Melody Maker, June 27th 1987
by Simon Reynolds
The Byrdsy harmonies, the desolate purity of Hart and Mould's voices, a discreet trippiness, these are further clues. Husker Du (like the Smiths) use traces of folk, a roots music, to write songs about rootlessness. Both groups look to the ‘60s only to reinvoke what's most positive about the time — doubt about the costs of living a normal life, yearning for an indefinable more.
Husker Du's music trembles with all the nameless longings that ache beneath the skin. Sometimes they remind me of the Jimi Hendrix Experience — another power trio of virtuoso ability who created a rock noise that was spiritual. And I wonder if Husker Du's 'Somewhere' was our lost 'I Don't Live Today'.
But Husker Du have an ascetic quality that contrasts with Hendrix's febrile sensuality — their music rises above the body, refuses to solicit it (says don't dance, flip your wig). Their love songs are chaste devotionals, almost hymnal. Husker Du approach the world, and their loves, with a mixture of pained bewilderment and awe. Their flight from the flesh is the only response to pop's soulless, sweaty sextravaganza.
I think also of another ‘60s-obsessed group. Where the Jesus And Mary Chain make pop fresh again by juxtaposing its sweetness with noise, Husker Du turn pop into noise — flaying these songs into a haze, smudging voice into guitar.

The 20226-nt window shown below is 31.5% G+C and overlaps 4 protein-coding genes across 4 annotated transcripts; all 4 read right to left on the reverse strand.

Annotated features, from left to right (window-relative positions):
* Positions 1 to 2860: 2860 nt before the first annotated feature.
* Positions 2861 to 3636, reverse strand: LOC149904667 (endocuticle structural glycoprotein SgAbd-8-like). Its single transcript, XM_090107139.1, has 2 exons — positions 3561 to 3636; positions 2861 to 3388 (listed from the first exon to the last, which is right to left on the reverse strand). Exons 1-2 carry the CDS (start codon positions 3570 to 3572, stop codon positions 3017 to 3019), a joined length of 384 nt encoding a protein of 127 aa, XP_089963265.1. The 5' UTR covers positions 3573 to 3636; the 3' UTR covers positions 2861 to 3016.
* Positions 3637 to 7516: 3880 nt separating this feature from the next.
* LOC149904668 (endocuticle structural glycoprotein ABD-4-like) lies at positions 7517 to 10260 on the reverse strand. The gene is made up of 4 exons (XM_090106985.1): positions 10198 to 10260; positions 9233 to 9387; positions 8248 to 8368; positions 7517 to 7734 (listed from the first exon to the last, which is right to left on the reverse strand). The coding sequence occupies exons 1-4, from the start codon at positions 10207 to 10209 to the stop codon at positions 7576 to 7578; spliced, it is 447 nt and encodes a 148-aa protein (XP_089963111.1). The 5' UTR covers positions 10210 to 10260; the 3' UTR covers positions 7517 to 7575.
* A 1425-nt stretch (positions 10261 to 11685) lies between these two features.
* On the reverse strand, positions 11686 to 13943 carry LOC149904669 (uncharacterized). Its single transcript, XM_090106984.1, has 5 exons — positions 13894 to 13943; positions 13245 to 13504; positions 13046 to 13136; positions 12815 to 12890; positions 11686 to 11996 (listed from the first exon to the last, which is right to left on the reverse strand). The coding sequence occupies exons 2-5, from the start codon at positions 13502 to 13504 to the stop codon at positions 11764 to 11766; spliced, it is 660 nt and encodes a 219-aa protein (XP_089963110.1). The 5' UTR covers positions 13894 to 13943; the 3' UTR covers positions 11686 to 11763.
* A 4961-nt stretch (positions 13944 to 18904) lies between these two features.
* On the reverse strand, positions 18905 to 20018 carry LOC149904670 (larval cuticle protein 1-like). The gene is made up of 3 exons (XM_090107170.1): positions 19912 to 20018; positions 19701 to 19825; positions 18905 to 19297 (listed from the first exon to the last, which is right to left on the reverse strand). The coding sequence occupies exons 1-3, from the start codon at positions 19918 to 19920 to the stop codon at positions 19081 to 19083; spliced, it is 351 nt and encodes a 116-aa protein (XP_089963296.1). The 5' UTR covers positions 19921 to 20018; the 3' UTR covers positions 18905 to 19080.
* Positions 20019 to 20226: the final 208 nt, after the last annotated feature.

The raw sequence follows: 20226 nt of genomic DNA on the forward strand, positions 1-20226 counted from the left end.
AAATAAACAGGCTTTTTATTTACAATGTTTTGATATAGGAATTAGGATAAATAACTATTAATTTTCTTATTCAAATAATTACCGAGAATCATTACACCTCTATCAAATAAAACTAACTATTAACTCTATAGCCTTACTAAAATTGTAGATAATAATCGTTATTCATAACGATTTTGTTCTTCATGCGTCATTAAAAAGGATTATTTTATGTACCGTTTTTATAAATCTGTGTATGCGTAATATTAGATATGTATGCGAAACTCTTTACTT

The feared corporate bland-out has not happened. There's a touch more clarity, a few more ballads. But this was coming anyway — Husker Du had taken velocity and noise as far as they could. The only way forward for them is to become gentler. Husker Du's achievement is a musical violence untainted with machismo: a violence that, paradoxically, heals. All they've done is to bring out more clearly the grace and compassion that always did rage at the heart of their ravaged sound.
Besides, these soft songs are the cruellest. No music mangles my heart so completely. The intimacy of 'Hardly Getting Over It' almost destroys. 'Eiffel Tower High' features a sublime loop of melody that will crush the breath out of you.
There's never been anything cultish or difficult about Husker Du — please don't deny yourself this beauty any longer. For I don't know how much longer it can last — already Husker Du repeat themselves, musically and lyrically.